“Some of the other spaces were bigger and had more equipment than ours. And we do have physical barriers here—the stairs [to the second floor] are the biggest. But I also found some makerspaces were limited to just engineering students or just art students. At Smith’s DTI, everyone is welcome. We also offer more workshops and open hours than what I saw in some other places. A lot of people do their engineering and art projects here, but they also come to make keychains for clubs or Sib Week gifts or Mother’s Day presents. We’re probably the most equipped center to be able to adapt to people’s needs and their individual design goals.

“People with disabilities need to feel they belong in the DTI—and in the maker movement—because there are already so many other accessibility barriers that exist. This semester, we’ve made changes to our website, finally got an automatic door opener installed, and we’re currently working to make the power tool area [of the studio] more accessible. We’ve put up proficiency charts so people will know the right person to contact when they need help with equipment. I’ve coordinated bringing one of the speakers I met at one of the conferences to campus to do a workshop. They work with disabled people and young children in makerspaces and lead workshops on providing accommodations within woodshops and other creative spaces. Making is often assumed to be not accessible. I’m very passionate about using design to change that.”

Emma Merchant ’24
Major: Studio Art 
Project title: Building Community and Benches

“I started seeking a diagnosis [for their condition] during my first year at Smith after years of being dismissed by doctors.  I had assumed that everyone’s body worked like mine, that we were all in constant pain; that I was simply whiny. Then the pandemic hit, and I took a gap year. As I got to know my body better and connected with others who manage similar conditions, I began to notice how much worse my condition was made by the outside world. Very few spaces are designed to be hospitable or comfortable, and Smith is no exception. I returned to campus  much more attuned to disability than I had previously been.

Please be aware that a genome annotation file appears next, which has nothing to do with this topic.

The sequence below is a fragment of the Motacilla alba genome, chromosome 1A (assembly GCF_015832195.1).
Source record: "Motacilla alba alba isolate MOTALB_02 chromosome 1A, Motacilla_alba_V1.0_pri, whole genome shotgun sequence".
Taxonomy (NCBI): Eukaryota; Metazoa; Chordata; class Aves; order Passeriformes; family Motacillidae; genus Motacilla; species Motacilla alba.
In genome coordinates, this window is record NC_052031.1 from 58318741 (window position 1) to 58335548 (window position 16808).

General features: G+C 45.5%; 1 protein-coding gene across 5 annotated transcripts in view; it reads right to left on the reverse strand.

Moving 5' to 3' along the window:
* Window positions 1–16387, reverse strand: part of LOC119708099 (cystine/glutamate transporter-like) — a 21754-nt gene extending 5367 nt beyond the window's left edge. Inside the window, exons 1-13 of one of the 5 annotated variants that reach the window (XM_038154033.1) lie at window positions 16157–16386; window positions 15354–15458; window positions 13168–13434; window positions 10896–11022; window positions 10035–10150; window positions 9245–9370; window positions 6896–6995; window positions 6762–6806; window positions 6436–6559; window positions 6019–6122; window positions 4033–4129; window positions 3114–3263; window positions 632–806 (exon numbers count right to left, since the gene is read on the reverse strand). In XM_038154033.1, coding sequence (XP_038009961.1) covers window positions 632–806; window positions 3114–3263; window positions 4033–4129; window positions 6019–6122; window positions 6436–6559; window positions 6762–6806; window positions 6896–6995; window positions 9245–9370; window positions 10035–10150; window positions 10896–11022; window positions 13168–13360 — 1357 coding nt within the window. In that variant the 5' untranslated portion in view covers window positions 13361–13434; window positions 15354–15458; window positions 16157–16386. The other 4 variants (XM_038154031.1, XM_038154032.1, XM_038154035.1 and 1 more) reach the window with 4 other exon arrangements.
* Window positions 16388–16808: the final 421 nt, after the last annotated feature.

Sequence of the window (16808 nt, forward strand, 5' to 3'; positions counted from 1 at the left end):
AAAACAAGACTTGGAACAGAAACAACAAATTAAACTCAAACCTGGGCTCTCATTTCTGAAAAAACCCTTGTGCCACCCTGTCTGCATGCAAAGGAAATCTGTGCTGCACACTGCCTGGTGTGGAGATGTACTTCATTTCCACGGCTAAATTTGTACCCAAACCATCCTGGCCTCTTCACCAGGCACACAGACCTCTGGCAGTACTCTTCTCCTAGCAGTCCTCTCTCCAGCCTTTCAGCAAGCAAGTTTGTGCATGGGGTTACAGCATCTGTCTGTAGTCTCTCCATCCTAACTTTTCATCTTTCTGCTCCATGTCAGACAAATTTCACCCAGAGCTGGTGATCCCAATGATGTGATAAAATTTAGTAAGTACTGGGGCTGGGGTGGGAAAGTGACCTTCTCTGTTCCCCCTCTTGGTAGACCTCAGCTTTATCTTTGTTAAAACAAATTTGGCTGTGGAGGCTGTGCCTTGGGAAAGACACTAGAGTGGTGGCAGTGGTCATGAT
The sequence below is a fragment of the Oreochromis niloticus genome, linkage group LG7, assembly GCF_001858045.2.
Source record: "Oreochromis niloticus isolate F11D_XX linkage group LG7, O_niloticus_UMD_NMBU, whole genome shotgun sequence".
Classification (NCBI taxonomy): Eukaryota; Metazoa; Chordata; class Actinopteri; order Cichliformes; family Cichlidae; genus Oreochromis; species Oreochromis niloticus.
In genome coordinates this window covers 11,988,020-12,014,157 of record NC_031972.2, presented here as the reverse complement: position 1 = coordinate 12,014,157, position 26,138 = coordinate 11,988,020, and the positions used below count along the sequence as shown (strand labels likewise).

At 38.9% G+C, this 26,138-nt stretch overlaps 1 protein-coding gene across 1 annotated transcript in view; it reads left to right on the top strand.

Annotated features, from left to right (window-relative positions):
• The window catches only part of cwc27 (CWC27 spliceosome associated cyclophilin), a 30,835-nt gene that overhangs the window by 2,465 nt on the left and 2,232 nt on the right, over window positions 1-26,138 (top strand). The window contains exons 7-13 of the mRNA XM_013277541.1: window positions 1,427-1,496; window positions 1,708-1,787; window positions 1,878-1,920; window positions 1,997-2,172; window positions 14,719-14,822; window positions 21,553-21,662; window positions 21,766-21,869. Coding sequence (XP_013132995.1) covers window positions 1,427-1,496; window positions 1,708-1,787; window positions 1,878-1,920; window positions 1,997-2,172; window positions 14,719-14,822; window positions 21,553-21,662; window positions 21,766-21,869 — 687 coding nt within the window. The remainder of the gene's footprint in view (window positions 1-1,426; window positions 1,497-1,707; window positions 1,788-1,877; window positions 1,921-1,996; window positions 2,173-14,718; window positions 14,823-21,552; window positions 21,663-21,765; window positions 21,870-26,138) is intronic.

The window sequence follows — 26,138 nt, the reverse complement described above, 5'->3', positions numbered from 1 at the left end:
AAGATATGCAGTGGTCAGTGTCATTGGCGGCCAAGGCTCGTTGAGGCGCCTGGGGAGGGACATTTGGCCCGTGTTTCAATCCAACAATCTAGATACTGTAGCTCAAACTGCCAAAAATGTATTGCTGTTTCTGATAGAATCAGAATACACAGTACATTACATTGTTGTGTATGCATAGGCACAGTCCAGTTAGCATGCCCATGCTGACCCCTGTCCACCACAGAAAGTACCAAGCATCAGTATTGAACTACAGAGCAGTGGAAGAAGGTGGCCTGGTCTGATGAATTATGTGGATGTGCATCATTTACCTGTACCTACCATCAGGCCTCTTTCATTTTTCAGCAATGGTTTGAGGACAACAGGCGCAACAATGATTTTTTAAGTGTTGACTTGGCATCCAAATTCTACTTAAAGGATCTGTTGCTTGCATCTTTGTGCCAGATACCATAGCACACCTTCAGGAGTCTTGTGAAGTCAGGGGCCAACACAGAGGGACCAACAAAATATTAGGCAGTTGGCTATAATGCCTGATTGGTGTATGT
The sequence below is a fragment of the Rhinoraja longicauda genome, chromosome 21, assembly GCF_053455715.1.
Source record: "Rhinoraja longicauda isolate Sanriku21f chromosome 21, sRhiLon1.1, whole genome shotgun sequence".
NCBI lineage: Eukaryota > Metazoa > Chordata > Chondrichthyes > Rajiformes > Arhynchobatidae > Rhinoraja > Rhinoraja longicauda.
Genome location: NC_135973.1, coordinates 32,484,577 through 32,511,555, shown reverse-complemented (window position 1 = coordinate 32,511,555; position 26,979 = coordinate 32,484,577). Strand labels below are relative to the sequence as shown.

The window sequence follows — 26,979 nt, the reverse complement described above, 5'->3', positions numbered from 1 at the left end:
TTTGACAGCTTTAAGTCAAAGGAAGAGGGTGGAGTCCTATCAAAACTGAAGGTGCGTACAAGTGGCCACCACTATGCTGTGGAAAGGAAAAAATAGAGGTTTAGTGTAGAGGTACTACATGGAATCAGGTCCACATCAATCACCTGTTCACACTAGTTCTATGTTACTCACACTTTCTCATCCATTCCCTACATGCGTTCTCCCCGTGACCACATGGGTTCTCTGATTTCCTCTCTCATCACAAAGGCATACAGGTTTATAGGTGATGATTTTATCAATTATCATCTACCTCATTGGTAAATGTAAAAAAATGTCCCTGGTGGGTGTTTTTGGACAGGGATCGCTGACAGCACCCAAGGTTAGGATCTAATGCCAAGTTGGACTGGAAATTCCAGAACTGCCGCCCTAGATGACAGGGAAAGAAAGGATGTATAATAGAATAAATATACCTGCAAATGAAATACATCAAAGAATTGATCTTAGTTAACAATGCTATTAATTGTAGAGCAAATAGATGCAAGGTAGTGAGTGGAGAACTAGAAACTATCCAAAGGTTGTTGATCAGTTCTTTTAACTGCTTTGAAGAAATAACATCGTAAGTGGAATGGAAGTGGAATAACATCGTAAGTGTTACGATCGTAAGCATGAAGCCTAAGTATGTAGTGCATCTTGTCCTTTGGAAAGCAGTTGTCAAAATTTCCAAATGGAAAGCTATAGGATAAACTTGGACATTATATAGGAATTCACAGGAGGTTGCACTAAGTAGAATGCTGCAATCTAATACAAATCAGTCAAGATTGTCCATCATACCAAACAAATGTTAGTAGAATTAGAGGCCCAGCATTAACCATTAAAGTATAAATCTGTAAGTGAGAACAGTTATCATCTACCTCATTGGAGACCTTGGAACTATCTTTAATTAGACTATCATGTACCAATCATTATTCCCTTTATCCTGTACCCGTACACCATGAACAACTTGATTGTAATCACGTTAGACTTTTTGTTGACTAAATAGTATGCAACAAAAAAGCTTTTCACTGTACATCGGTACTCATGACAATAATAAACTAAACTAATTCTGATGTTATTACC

“I also was more aware that there were very few non-academic spaces for students to hang out in at Smith, and these spaces are largely inaccessible. I felt isolated and frustrated. In the spring, I approached Emily Norton to ask if she would collaborate with me to secretly [unofficially] install benches across campus. From there, my project grew into something more expansive and joyful than I ever could have imagined.

“I’ve done a lot of archival research to figure out why Smith was built the way it was. I truly believe that part of the reason so many students feel isolated is because the campus was designed to be isolating. The design was meant to drive students into Northampton to meet men, or into their houses to remain under supervision. Smith has a long history of wanting to empower students, but only in ‘respectable’ ways. That tension is present in all areas of campus life. 

“Last fall I led a ‘Design Share-tte’ and invited individuals from across campus—staff, professors, traditional students, Ada Comstock scholars—to take a look at my research and design a ‘dream bench’  for their individual needs.  Since then, I’ve been working with Emily to create designs that incorporate what our community asked for—including fun and play. Over J-term and spring semester I’ll be working with the woodshop and collecting feedback.  My ultimate goal is to build seating areas that encourage people to play, connect with others, and rest as they need to. 

“Creating a welcoming environment is a part of disability justice and accessibility as well.  Designing seating around disability justice and community has been a huge undertaking, but it’s connected me to so many supportive and amazing people—I wouldn’t have it any other way!”

Photos By Shana Sureck